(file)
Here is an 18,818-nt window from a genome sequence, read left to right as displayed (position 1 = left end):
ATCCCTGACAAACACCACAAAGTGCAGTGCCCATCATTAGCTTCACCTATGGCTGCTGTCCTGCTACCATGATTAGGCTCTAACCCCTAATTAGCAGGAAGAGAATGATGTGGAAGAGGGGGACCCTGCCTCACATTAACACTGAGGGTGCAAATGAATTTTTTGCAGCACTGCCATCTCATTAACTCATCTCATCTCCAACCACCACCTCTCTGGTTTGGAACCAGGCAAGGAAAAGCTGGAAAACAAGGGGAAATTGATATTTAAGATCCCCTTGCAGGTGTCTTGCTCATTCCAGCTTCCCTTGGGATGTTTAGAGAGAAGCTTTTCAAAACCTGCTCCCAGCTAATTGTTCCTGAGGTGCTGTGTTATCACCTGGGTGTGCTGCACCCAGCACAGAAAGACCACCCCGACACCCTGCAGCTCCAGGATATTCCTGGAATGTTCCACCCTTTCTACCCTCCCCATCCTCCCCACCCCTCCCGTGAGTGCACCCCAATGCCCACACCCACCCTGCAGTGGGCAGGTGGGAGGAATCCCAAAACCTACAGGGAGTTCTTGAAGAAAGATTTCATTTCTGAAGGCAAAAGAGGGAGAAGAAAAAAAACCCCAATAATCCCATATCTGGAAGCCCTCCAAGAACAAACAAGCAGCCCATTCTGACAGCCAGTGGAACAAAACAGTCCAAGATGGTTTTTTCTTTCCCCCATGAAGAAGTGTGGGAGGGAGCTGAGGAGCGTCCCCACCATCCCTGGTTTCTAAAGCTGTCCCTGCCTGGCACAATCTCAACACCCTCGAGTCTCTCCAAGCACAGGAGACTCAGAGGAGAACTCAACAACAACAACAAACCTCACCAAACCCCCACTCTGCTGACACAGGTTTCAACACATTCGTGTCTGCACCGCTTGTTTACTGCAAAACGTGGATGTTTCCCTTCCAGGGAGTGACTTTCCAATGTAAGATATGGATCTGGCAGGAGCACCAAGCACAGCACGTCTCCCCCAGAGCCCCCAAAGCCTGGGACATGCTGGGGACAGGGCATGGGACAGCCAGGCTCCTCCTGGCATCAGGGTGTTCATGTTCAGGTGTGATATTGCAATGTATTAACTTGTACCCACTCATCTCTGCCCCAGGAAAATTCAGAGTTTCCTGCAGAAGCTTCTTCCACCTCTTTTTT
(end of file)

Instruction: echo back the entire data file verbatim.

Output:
Here is an 18,818-nt window from a genome sequence, read left to right as displayed (position 1 = left end):
ATCCCTGACAAACACCACAAAGTGCAGTGCCCATCATTAGCTTCACCTATGGCTGCTGTCCTGCTACCATGATTAGGCTCTAACCCCTAATTAGCAGGAAGAGAATGATGTGGAAGAGGGGGACCCTGCCTCACATTAACACTGAGGGTGCAAATGAATTTTTTGCAGCACTGCCATCTCATTAACTCATCTCATCTCCAACCACCACCTCTCTGGTTTGGAACCAGGCAAGGAAAAGCTGGAAAACAAGGGGAAATTGATATTTAAGATCCCCTTGCAGGTGTCTTGCTCATTCCAGCTTCCCTTGGGATGTTTAGAGAGAAGCTTTTCAAAACCTGCTCCCAGCTAATTGTTCCTGAGGTGCTGTGTTATCACCTGGGTGTGCTGCACCCAGCACAGAAAGACCACCCCGACACCCTGCAGCTCCAGGATATTCCTGGAATGTTCCACCCTTTCTACCCTCCCCATCCTCCCCACCCCTCCCGTGAGTGCACCCCAATGCCCACACCCACCCTGCAGTGGGCAGGTGGGAGGAATCCCAAAACCTACAGGGAGTTCTTGAAGAAAGATTTCATTTCTGAAGGCAAAAGAGGGAGAAGAAAAAAAACCCCAATAATCCCATATCTGGAAGCCCTCCAAGAACAAACAAGCAGCCCATTCTGACAGCCAGTGGAACAAAACAGTCCAAGATGGTTTTTTCTTTCCCCCATGAAGAAGTGTGGGAGGGAGCTGAGGAGCGTCCCCACCATCCCTGGTTTCTAAAGCTGTCCCTGCCTGGCACAATCTCAACACCCTCGAGTCTCTCCAAGCACAGGAGACTCAGAGGAGAACTCAACAACAACAACAAACCTCACCAAACCCCCACTCTGCTGACACAGGTTTCAACACATTCGTGTCTGCACCGCTTGTTTACTGCAAAACGTGGATGTTTCCCTTCCAGGGAGTGACTTTCCAATGTAAGATATGGATCTGGCAGGAGCACCAAGCACAGCACGTCTCCCCCAGAGCCCCCAAAGCCTGGGACATGCTGGGGACAGGGCATGGGACAGCCAGGCTCCTCCTGGCATCAGGGTGTTCATGTTCAGGTGTGATATTGCAATGTATTAACTTGTACCCACTCATCTCTGCCCCAGGAAAATTCAGAGTTTCCTGCAGAAGCTTCTTCCACCTCTTTTTT